Neuronal Survival Is Compromised after Acute X-Irradiation and Simulated Microgravity

To reveal the effect of simulated space conditions on neuronal survival, we measured apoptosis in the different experimental conditions by analysing the percentage of fragmented nuclei (Fig 3A).

Fig 3. Neuronal cell death is increased after exposure to simulated microgravity and acute X-ray irradiation.

(A) Representative image of fragmented/apoptotic vs. healthy nuclei in mature cultured neurons. (B) Analysis of the percentage of fragmented nuclei revealed a strong increase in apoptotic nuclei 6 h and 24 h after exposure to 1 Gy of acute X-rays (full blue line), as opposed to 0 and 0.1 Gy (full red and green line). Under RPM conditions, a similar dose-dependent trend was observed, with non-irradiated and 0.1 Gy irradiated neurons also showing an increased percentage of fragmented nuclei from 6 h onward (dotted lines). When kinetically comparing ground conditions with RPM exposure for the respective doses, a clear increase in the percentage of fragmented nuclei could be observed after 6 h and 24 h of RPM exposure for all doses. RPM = random positioning machine, GC = ground conditions, Gy = Gray. Values are represented as mean±SEM. N = 3, * p<0.05, *** p<0.001. Scale bar: 20 μm. Asterisks represent changes between RPM and ground conditions for the different radiation doses.

We observed that in ground conditions, exposure of cells to a low dose of X-rays (0.1 Gy) did not induce cell death. However, higher doses (1.0 Gy) led to an increased apoptosis starting at 6 h after exposure (p<0.05) with a strong increase after 24 h (p<0.01), when compared to non-exposed neurons (Fig 3B, solid lines). Furthermore, we found that RPM exposure resulted in an increased percentage of apoptotic nuclei after 6 h and 24 h, which was exacerbated in low- (0.1 Gy) and in high-dose (1.0 Gy) irradiated cells, as compared to the same radiation doses in ground conditions (Fig 3B). Thus, as for neuronal morphology, cell survival was shown to be particularly affected by RPM treatment.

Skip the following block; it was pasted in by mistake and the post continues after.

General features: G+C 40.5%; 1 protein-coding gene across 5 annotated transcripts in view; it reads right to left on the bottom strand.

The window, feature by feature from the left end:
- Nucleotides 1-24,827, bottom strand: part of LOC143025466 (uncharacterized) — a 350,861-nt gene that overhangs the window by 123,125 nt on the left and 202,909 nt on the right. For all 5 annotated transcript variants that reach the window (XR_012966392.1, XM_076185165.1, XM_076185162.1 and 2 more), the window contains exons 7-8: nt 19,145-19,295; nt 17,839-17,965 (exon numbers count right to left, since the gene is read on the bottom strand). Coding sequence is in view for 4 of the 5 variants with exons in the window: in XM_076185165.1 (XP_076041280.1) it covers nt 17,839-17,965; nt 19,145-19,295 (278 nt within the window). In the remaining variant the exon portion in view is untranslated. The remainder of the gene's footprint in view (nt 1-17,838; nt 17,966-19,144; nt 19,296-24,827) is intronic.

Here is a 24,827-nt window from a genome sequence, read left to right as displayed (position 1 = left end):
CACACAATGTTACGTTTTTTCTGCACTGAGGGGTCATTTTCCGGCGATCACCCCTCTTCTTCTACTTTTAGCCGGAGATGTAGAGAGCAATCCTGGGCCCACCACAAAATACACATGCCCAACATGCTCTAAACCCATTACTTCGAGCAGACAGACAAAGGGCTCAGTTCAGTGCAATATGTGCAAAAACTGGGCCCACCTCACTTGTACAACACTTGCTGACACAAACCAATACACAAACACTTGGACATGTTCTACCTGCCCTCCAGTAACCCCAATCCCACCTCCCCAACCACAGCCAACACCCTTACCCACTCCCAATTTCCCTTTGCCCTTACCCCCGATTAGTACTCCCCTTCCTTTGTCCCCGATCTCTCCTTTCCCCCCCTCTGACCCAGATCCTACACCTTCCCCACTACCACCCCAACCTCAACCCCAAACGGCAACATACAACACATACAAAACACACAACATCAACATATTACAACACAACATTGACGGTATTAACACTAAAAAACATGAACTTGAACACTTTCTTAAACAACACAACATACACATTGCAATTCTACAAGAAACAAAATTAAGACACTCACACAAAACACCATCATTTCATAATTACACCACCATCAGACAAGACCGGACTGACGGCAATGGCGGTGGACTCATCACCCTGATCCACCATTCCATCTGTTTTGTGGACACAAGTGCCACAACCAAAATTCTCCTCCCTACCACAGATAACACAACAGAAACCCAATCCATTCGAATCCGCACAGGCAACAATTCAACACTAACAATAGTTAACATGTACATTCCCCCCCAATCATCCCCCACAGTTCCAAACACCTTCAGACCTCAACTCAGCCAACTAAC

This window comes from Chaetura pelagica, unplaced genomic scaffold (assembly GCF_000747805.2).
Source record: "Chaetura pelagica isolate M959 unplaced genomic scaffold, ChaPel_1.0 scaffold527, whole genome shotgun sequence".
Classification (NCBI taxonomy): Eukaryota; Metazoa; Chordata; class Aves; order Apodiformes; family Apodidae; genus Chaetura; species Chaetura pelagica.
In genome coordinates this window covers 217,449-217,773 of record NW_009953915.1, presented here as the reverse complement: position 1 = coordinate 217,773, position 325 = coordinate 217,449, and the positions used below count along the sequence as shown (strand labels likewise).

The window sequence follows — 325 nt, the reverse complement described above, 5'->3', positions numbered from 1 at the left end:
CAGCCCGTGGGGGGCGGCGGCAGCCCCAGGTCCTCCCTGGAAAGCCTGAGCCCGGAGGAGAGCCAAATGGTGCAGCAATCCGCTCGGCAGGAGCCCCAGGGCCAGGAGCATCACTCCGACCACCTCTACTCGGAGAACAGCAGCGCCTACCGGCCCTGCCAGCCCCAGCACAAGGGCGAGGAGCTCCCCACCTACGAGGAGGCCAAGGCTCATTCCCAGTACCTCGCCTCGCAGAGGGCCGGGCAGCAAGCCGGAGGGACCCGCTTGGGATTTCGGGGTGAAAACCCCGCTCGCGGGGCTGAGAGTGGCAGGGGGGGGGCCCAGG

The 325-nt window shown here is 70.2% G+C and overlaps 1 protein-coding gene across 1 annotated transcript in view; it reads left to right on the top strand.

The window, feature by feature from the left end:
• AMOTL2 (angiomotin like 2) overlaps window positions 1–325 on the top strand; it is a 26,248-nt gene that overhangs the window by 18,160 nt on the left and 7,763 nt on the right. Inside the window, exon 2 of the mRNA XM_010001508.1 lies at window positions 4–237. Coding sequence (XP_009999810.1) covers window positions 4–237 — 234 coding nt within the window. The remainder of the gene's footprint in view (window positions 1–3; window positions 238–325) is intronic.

Simulated Microgravity and Chronic Neutron Irradiation Affect Neuronal Morphology

To better simulate conditions as they occur during space flights or aboard the ISS, we exposed neuronal cultures to simulated microgravity for five days under continuous exposure to a source of Californium-252 emitting low doses of neutrons and γ-ray irradiation (Fig 1B). Morphometric analyses revealed a significant decrease in the neurite area after exposure to RPM but not after radiation exposure alone. Yet, the combination of both conditions had an additive negative effect on the neurite area (Fig 4A). Notably, we could reveal similar findings for the neurite length of these cells (Fig 4B). For the soma area, we found a significant reduction in cells exposed to radiation alone, while again the effect of RPM and particularly of co-exposure was most pronounced (Fig 4C).

Fig 4. Neuronal morphology is altered after chronic RPM and irradiation exposure, and after ground recovery.